Consumers are looking for a way to express more control over their local economies, rather than having the one massive, volatile, global economy expressing control over them.
Therefore, groups around the world are declaring economic independence by starting small, local, but potentially revolutionary alternative currencies that could change not only how we buy goods and services – but how we relate to one other in society.
27 000 people exchanging talents
One such economic system is the Cape Town Talent Exchange (CTTE), which was started in Cape Town nine years ago and has since taken off phenomenally. More than 27 000 members around the world now proudly use alternative currencies; the local currency is aptly called ‘talents,’ because it encourages members to market their unique skills. A Talent is worth about R1 and the Cape Town Exchange is now part of an international group of Community Exchange Systems.
A person can register online and add a list of goods or services that they are willing to sell. New members get a spending limit of 500 talents and are allowed to spend this and all talents earned on any offerings within the exchange. When individual exchanges are done, the seller logs the transaction online which adds or subtracts Talents to each person’s account.
While most of the exchanges take place online and accounts are managed online, members meet in person to exchange the goods and services, and markets are held once a month. The markets are where the Cape Town Talent Exchange members get the real sense of community. Popular goods and services that are traded include food items, jewellery, alternative healing, plants, second-hand goods, arts and crafts, and clothing.
bringing together diverse communities
Dawn Pilatowicz, the steward of the Cape Town Talent Exchange says the CTTE is the bringing together of diverse communities, and a way of meeting a vast range of people from every walk of life.
She says: “It’s taught me to focus on giving and receiving from the heart. It is my life line because I need help all the time, as I’m in a wheelchair and I have any number of people to call on. It has ’empowered’ me. Talents are easy to earn, so I can afford the luxuries available on the exchange. It has become my way of life.”
Dawn encourages others to join. “They meet amazing people, they can start being valued for what they enjoy doing e.g. artists, foodies, crafters, gardeners. They can have luxuries in their lives without spending ‘money’. Imagine if everyone did what they enjoyed to the best of their ability without having to work in a job they hate just to earn money.”
She says that in a nutshell, the CTTE is about everyone doing favours for each other and keeping track of who has done what for whom, so that every person can make sure they’re giving as much as they are receiving, and receiving as much as they’re giving. It’s ‘heart money.’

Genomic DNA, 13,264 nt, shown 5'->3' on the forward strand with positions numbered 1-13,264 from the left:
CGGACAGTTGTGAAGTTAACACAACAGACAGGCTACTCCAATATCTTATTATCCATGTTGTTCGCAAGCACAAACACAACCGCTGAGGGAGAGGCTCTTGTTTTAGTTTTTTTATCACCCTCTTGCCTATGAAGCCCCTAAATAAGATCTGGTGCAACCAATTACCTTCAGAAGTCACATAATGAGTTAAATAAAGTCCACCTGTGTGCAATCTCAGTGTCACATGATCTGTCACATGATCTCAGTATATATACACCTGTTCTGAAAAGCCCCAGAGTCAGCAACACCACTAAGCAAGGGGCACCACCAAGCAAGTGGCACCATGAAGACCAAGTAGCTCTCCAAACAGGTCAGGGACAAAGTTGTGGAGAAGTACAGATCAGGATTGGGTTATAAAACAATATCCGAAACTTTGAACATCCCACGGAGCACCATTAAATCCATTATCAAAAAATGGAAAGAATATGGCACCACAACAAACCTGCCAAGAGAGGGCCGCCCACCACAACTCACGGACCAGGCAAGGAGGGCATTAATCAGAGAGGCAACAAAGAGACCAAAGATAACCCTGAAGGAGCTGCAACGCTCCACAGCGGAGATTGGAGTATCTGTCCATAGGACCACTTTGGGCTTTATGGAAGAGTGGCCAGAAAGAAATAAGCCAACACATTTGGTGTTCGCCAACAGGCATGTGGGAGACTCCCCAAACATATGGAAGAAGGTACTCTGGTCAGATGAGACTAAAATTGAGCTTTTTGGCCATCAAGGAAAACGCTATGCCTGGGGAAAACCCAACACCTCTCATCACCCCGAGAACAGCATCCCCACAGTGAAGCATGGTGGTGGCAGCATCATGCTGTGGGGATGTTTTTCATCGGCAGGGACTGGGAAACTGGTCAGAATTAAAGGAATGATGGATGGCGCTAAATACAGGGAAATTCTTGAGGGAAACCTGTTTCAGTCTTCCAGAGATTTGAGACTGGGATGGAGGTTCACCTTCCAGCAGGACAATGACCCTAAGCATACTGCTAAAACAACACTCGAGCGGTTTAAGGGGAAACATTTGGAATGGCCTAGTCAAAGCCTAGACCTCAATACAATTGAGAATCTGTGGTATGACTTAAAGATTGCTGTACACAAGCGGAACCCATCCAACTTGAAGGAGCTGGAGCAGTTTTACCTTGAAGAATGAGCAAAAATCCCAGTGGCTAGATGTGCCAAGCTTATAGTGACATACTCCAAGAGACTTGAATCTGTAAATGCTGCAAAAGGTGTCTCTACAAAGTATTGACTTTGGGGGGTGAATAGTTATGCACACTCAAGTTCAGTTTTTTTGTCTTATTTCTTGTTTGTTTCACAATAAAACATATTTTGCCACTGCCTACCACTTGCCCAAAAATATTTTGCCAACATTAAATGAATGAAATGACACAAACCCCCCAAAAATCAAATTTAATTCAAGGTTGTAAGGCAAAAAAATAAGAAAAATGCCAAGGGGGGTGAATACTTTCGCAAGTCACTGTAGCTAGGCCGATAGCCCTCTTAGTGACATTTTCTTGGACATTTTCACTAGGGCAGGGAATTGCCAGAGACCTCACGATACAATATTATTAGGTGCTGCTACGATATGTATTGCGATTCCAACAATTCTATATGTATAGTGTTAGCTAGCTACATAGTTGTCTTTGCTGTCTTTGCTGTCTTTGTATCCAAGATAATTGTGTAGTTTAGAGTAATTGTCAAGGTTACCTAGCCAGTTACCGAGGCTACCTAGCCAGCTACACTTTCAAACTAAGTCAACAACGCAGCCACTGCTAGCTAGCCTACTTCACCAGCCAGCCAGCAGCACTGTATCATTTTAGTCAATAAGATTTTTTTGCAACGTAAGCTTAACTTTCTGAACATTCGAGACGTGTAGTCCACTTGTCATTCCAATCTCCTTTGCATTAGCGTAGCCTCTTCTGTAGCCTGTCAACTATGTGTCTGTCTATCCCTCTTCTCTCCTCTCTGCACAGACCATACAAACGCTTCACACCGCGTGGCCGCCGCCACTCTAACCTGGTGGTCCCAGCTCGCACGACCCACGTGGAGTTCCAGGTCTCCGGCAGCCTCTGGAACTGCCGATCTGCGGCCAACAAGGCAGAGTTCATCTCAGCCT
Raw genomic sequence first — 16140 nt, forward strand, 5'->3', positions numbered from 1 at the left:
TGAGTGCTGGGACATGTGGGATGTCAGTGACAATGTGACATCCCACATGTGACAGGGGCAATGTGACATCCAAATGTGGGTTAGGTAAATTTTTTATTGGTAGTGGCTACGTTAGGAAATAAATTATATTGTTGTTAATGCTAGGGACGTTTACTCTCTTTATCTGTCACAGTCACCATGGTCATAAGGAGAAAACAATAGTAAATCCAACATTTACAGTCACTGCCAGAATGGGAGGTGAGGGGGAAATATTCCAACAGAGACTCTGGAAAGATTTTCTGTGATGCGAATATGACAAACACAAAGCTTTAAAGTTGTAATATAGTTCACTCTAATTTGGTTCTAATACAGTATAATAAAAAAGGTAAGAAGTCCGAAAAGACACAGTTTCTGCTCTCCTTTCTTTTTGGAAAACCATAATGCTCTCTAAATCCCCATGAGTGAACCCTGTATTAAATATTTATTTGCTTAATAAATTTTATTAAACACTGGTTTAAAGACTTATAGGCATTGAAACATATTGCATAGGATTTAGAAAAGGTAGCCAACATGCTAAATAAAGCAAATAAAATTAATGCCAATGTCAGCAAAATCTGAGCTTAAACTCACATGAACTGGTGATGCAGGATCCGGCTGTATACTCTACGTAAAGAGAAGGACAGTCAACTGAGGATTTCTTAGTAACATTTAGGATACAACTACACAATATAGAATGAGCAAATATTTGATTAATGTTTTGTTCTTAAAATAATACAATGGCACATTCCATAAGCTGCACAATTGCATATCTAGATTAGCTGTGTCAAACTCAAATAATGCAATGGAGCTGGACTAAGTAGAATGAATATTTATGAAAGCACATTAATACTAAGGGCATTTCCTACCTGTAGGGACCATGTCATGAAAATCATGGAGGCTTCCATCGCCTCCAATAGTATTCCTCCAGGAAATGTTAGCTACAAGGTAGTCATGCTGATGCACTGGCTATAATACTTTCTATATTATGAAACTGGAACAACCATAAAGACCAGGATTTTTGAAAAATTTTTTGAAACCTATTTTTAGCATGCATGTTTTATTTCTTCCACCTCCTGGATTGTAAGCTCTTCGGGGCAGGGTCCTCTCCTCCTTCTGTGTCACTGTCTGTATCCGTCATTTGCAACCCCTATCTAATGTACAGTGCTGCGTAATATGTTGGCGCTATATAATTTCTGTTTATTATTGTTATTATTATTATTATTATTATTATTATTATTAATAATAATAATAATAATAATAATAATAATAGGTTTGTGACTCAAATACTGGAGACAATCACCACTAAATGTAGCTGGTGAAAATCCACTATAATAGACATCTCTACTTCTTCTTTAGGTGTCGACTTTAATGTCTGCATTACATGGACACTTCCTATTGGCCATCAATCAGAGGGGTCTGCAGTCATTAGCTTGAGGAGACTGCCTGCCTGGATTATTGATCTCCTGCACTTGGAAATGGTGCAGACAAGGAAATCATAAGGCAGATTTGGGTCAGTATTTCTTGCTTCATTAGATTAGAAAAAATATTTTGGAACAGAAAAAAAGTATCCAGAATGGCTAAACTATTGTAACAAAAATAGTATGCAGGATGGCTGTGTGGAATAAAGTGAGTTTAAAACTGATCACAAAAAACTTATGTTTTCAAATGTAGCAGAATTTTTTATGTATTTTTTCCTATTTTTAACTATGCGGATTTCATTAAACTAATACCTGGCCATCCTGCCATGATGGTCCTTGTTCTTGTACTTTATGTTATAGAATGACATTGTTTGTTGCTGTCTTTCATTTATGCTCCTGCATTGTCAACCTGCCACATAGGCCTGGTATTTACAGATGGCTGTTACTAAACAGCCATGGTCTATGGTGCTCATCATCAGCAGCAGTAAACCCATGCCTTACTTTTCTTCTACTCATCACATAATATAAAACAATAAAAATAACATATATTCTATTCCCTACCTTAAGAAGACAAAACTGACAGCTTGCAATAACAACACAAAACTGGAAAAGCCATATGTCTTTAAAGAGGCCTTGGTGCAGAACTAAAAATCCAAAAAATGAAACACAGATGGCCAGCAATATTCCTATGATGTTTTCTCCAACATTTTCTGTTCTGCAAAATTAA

Leanda Watkins is an active CTTE member. She is famous for her yummy food products at markets but also sells various other items: lotions, mosaic clocks, and even chicken coops!
Sidestepping the formal economy
She says: “We need more members who offer basic, useful products and services so that we are really bartering our unique abilities to fulfil our needs. It must be a vibrant platform for us to sidestep the formal economy for a bit and still gain the products that said formal economy offers us.”
Nicola Jackman, actress and joy activist, feels that being a CTTE member is to be part of an inspired community which is living the solutions for our world’s economy.
Nicola says: “Our planet is so full of possibility and yet so many feel resigned about the economy and their personal finances when inflation is moving faster than the rat race. The reality is, we’ve just forgotten that we created this system of money and dependence, and if we want to create a more balanced system of economics, we need to support each other’s talents and trade within our communities – this is exactly what CTTE is.”
2500 talents in half a day
She adds that she earned 2500 talents at the last market, equivalent to R2500. That gave her the trade currency to get advice on her new garden, go for a massage and flotation therapy and get some graphic design work done for her new show. Not bad for half a day’s market exchange!
Liane Greeff, who organises these monthly markets, says that the CTTE has introduced her to lots of like-minded people, which has helped her to develop her social capital and a strong network which can sustain one when money is hard to come by.
When asked about the markets she says, “They are especially great at Novalis Ubuntu Centre, as the venue is fabulous and there is so much existing support. I enjoy the fun of the markets, the great food and company. I encourage people to get stalls and sell bric-a-brac as its great for environmental philosophies of re-using and recycling.”
She advises new members to simply jump right in. She has found from experience that people only really understand how CTTE works when they register and start buying and selling, whether it’s through the website or at the market days.
Get a first-hand look
Dawn also encourages members to attend the markets as this is where the system really flourishes and members get a first-hand look at the goods on offer. The markets are the places that allow people to put a face behind what is being offered.
Photos by Graham Abbott